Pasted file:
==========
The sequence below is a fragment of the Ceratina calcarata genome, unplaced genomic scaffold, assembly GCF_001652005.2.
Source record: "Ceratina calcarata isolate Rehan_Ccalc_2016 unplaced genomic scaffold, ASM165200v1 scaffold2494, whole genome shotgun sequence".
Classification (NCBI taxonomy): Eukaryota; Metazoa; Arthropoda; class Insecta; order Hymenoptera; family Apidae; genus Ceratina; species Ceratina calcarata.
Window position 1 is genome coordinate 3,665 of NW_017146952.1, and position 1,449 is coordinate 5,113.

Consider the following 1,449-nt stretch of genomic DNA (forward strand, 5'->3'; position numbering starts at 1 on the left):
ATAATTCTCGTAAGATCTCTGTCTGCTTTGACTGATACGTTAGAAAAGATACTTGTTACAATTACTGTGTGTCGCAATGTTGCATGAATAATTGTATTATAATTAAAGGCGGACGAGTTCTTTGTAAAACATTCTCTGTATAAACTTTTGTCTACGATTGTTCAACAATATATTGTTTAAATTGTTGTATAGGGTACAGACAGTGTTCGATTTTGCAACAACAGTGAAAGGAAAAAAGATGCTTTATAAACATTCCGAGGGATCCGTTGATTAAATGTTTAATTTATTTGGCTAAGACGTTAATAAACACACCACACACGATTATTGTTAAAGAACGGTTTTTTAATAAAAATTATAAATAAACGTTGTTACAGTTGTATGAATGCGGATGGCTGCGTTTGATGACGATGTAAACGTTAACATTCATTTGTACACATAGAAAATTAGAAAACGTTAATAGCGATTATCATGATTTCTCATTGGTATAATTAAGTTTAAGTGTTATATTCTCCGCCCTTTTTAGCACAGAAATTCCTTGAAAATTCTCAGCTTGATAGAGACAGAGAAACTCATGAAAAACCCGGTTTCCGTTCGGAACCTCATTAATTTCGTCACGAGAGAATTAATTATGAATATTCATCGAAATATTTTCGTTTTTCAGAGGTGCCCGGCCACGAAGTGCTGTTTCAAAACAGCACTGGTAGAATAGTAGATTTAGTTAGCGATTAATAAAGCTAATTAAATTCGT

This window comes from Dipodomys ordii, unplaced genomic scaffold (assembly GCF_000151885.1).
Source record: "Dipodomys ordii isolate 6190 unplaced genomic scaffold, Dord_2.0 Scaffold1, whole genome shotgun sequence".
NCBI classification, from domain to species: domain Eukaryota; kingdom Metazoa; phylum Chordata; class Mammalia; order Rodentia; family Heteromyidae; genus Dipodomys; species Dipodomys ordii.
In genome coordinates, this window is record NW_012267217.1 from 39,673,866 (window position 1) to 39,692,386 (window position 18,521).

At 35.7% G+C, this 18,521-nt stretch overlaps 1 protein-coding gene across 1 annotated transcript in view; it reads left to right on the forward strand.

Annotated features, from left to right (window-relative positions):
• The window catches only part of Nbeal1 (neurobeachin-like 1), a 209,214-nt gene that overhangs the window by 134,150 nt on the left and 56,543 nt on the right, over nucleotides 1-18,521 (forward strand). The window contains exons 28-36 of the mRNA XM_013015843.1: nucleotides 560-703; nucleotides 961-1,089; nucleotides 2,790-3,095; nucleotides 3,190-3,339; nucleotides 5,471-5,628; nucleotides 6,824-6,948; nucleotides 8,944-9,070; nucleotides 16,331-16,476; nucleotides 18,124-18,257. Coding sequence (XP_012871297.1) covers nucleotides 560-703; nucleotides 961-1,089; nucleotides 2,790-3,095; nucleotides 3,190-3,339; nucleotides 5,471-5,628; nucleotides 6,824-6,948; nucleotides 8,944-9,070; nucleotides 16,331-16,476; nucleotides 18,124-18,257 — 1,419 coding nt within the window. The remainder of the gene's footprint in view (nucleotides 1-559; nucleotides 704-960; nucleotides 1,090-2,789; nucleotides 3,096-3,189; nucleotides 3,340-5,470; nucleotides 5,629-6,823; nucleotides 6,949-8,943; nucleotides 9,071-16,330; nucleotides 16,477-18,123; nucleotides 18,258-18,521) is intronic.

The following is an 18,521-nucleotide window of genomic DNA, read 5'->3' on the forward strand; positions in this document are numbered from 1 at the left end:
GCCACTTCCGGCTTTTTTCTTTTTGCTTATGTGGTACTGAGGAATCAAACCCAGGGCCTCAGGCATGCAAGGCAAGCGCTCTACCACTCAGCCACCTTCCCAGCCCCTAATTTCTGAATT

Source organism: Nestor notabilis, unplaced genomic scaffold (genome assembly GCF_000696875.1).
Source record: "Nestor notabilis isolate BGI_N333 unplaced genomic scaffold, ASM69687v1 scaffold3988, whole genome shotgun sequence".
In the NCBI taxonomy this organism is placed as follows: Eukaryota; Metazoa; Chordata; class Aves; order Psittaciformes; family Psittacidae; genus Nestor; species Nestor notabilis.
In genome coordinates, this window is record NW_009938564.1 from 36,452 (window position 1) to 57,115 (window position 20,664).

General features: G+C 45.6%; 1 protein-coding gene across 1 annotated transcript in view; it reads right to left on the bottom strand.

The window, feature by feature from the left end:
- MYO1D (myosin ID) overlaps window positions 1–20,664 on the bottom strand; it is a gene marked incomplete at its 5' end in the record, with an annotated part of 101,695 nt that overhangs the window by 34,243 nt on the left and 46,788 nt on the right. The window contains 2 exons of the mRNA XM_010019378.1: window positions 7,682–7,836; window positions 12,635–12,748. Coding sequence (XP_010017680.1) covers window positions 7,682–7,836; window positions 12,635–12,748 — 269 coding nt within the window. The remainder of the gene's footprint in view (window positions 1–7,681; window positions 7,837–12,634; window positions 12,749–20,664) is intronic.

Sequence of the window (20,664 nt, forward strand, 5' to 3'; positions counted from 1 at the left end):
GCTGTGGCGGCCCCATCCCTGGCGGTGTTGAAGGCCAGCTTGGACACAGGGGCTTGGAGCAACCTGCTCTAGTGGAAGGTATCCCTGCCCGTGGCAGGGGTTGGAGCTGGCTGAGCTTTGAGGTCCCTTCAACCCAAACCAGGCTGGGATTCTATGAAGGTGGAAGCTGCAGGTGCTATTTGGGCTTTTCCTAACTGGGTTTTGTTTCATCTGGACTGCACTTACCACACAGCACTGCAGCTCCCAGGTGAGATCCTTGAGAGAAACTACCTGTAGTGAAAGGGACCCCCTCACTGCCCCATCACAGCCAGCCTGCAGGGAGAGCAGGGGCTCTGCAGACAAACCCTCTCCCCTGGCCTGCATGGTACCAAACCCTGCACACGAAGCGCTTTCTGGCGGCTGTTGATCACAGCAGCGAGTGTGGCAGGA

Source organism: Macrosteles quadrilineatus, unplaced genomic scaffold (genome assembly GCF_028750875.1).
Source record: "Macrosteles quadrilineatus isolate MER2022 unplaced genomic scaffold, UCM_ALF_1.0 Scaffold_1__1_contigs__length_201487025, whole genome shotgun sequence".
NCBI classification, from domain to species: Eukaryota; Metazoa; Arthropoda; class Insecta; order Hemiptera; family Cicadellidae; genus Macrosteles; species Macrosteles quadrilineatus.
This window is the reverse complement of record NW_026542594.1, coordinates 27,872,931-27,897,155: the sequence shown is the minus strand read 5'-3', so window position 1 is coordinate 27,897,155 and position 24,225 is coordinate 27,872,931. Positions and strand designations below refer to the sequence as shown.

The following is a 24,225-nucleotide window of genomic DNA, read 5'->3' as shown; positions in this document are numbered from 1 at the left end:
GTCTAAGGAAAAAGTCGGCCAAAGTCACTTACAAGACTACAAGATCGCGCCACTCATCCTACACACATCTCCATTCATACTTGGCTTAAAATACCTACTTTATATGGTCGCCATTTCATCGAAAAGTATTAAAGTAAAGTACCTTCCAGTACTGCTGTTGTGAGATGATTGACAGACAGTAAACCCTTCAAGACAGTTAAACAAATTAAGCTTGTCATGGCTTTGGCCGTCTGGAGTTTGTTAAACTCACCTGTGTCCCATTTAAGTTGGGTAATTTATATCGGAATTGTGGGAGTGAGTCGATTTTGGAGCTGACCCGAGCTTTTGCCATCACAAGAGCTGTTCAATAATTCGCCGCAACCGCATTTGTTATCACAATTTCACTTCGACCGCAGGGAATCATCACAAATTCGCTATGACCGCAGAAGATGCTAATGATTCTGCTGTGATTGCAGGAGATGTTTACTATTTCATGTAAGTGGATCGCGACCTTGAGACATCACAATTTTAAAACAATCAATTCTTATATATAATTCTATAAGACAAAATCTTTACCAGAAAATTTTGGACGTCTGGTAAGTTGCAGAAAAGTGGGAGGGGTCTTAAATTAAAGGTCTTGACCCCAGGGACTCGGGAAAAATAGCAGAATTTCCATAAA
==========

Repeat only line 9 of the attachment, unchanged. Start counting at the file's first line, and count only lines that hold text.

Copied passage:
NCBI classification, from domain to species: domain Eukaryota; kingdom Metazoa; phylum Chordata; class Mammalia; order Rodentia; family Heteromyidae; genus Dipodomys; species Dipodomys ordii.